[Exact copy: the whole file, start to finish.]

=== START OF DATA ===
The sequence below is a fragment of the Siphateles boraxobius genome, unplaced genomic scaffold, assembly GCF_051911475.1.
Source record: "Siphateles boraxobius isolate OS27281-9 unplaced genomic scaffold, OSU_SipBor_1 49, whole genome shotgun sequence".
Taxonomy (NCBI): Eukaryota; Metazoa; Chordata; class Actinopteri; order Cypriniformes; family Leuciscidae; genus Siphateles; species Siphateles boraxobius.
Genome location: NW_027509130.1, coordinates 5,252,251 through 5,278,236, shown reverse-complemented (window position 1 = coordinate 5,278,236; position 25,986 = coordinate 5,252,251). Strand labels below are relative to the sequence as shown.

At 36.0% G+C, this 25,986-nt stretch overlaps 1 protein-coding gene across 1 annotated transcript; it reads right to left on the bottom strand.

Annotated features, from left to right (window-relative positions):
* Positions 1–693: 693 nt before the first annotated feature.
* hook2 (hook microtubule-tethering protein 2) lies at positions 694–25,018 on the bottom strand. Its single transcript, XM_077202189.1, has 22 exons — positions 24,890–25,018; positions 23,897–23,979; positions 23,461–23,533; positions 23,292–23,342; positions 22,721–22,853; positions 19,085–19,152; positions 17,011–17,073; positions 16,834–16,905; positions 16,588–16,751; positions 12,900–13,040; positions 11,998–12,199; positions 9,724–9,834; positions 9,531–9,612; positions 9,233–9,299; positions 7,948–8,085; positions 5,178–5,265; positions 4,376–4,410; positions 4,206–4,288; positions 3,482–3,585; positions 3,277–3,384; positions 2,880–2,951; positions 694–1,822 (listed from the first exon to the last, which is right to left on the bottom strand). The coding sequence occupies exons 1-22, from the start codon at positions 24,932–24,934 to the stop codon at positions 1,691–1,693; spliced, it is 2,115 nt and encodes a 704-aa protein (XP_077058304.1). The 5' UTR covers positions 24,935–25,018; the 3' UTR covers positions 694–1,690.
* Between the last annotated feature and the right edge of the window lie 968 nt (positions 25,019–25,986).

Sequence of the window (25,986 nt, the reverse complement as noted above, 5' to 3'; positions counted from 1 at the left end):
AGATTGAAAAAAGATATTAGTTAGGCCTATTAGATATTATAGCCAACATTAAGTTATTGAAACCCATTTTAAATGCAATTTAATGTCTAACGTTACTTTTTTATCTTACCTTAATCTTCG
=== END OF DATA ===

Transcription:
The sequence below is a fragment of the Siphateles boraxobius genome, unplaced genomic scaffold, assembly GCF_051911475.1.
Source record: "Siphateles boraxobius isolate OS27281-9 unplaced genomic scaffold, OSU_SipBor_1 49, whole genome shotgun sequence".
Taxonomy (NCBI): Eukaryota; Metazoa; Chordata; class Actinopteri; order Cypriniformes; family Leuciscidae; genus Siphateles; species Siphateles boraxobius.
Genome location: NW_027509130.1, coordinates 5,252,251 through 5,278,236, shown reverse-complemented (window position 1 = coordinate 5,278,236; position 25,986 = coordinate 5,252,251). Strand labels below are relative to the sequence as shown.

At 36.0% G+C, this 25,986-nt stretch overlaps 1 protein-coding gene across 1 annotated transcript; it reads right to left on the bottom strand.

Annotated features, from left to right (window-relative positions):
* Positions 1–693: 693 nt before the first annotated feature.
* hook2 (hook microtubule-tethering protein 2) lies at positions 694–25,018 on the bottom strand. Its single transcript, XM_077202189.1, has 22 exons — positions 24,890–25,018; positions 23,897–23,979; positions 23,461–23,533; positions 23,292–23,342; positions 22,721–22,853; positions 19,085–19,152; positions 17,011–17,073; positions 16,834–16,905; positions 16,588–16,751; positions 12,900–13,040; positions 11,998–12,199; positions 9,724–9,834; positions 9,531–9,612; positions 9,233–9,299; positions 7,948–8,085; positions 5,178–5,265; positions 4,376–4,410; positions 4,206–4,288; positions 3,482–3,585; positions 3,277–3,384; positions 2,880–2,951; positions 694–1,822 (listed from the first exon to the last, which is right to left on the bottom strand). The coding sequence occupies exons 1-22, from the start codon at positions 24,932–24,934 to the stop codon at positions 1,691–1,693; spliced, it is 2,115 nt and encodes a 704-aa protein (XP_077058304.1). The 5' UTR covers positions 24,935–25,018; the 3' UTR covers positions 694–1,690.
* Between the last annotated feature and the right edge of the window lie 968 nt (positions 25,019–25,986).

Sequence of the window (25,986 nt, the reverse complement as noted above, 5' to 3'; positions counted from 1 at the left end):
AGATTGAAAAAAGATATTAGTTAGGCCTATTAGATATTATAGCCAACATTAAGTTATTGAAACCCATTTTAAATGCAATTTAATGTCTAACGTTACTTTTTTATCTTACCTTAATCTTCG